Mark Woods

Newman Popiashvili
504 West 22nd Street
March 7, 2009–April 25, 2009

Mark Woods, Trap Door, 2009, color photograph,19 3/16 x 24".

Inspired in part by regular sessions with a shrink, Mark Woods’s “After Analysis” represents the New York–based photographer’s attempt at free-associating his way to a more improvisational approach. Ditching the compositional rules and regs on which he has relied previously, Woods here adopts a more snapshotlike aesthetic. Training his camera on a ragtag parade of crumbling storefronts and decrepit street furniture, he locates instances of visual tension that also seem to embody a range of conceptual schisms. But while derived in part from the idea of a talking cure, the show’s title also suggests ambivalence about the therapeutic value of freewheeling thought (“after” can mean “post”). The juxtaposition of the artist’s self-directed questioning with this broader philosophical skepticism augments an already-appealing set of images.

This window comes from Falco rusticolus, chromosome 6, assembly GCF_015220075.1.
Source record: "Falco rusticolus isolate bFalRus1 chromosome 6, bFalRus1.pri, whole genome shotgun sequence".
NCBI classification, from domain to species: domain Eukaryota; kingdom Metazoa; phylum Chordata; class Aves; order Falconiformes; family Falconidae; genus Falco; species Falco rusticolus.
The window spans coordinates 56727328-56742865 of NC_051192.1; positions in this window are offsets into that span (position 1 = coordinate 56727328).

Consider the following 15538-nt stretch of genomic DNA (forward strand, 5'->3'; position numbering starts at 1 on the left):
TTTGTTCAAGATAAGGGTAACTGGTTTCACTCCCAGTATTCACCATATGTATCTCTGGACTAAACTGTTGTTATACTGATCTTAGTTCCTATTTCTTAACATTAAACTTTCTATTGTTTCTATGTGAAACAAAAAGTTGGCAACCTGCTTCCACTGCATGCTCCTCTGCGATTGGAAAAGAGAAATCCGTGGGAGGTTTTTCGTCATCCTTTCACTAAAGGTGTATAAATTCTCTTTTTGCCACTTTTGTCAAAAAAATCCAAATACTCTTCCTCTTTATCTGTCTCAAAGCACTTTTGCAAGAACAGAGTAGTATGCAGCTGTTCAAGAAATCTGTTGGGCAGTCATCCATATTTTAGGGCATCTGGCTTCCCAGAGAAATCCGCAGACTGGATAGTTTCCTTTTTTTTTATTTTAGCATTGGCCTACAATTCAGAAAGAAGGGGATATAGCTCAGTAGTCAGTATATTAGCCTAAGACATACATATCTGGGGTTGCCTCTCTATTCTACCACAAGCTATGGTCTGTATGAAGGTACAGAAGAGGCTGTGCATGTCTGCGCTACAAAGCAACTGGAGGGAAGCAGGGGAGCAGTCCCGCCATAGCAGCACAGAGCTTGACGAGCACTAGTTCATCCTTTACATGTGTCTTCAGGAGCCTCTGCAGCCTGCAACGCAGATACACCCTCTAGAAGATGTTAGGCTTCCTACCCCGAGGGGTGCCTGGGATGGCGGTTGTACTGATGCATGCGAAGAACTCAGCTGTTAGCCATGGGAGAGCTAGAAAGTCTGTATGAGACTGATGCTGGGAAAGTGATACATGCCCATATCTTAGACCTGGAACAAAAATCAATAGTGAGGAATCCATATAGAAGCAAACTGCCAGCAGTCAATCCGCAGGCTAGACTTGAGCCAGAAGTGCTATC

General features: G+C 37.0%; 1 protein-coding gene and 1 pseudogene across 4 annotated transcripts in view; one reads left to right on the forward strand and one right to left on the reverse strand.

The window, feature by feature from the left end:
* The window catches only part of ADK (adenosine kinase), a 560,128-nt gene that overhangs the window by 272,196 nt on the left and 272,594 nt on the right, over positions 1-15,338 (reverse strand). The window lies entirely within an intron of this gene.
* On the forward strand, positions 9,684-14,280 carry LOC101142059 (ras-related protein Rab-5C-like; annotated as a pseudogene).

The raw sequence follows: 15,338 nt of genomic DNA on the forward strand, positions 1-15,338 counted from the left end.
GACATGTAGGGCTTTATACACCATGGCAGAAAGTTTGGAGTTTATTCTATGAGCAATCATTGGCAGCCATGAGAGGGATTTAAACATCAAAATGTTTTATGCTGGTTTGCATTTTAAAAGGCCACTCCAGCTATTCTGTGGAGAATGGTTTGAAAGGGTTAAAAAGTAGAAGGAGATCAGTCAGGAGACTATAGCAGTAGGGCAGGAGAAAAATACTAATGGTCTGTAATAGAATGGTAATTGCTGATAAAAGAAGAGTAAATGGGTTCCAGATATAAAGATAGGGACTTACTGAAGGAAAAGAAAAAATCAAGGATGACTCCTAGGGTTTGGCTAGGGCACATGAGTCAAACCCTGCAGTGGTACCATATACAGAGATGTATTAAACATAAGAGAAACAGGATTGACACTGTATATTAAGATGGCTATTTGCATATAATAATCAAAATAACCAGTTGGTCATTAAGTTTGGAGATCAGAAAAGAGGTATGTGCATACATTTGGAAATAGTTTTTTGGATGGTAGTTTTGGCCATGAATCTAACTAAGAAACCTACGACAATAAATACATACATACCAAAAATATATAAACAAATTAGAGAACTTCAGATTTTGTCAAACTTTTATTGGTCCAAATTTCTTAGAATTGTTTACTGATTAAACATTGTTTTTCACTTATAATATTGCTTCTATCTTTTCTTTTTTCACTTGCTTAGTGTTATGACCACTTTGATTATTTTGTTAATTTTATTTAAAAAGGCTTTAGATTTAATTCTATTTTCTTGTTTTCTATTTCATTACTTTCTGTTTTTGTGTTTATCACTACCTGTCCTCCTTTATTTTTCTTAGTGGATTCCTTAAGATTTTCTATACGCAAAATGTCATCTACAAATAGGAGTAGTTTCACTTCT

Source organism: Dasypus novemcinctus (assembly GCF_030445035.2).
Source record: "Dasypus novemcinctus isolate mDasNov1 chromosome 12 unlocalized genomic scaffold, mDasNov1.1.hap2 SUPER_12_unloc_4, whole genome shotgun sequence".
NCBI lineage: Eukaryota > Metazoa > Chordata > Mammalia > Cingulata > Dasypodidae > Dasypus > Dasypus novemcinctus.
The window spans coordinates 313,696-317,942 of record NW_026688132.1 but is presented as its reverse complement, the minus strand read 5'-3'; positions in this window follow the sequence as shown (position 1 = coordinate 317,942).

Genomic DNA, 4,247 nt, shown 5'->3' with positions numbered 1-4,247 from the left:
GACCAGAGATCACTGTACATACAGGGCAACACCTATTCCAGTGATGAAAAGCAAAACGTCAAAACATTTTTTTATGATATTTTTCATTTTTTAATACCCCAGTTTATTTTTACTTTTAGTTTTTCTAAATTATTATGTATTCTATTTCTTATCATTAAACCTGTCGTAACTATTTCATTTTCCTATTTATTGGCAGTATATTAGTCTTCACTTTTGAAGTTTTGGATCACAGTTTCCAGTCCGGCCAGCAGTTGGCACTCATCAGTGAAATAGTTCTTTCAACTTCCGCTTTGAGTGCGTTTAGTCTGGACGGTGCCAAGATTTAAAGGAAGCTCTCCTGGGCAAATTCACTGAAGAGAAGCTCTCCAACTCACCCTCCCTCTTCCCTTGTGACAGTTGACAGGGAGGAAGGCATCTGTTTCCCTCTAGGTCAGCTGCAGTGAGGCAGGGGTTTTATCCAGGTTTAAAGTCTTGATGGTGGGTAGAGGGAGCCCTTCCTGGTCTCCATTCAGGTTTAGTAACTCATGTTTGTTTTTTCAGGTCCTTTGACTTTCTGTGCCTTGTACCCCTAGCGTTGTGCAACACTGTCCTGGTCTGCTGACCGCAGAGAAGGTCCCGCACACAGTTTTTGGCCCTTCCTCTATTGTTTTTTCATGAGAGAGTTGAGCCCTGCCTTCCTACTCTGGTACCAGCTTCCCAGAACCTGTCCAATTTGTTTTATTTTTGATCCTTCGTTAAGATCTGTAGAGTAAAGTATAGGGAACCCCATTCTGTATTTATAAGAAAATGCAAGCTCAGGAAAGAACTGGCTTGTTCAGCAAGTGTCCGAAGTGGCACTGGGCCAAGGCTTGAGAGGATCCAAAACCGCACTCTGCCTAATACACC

It is tempting to read several of these pictures as directly symbolic of subconscious machinations. There is a trapdoor in one that might represent a gateway to the artist’s deepest desires, a stairway to nowhere in another that must surely embody some profound frustration. But at their best, Woods’s shots additionally echo the endearing efforts at off-the-cuff material adaptation that Richard Wentworth so wittily documents in his ongoing series “Making Do and Getting By,” 1974–present. Hood, 2009, in which a car is just barely held together with a couple dozen strips of duct tape, might be an allegory for psychic repression, but it also depicts a real-world happenstance that looks uncannily like a work of art—and a memorably eccentric one at that.

— Michael Wilson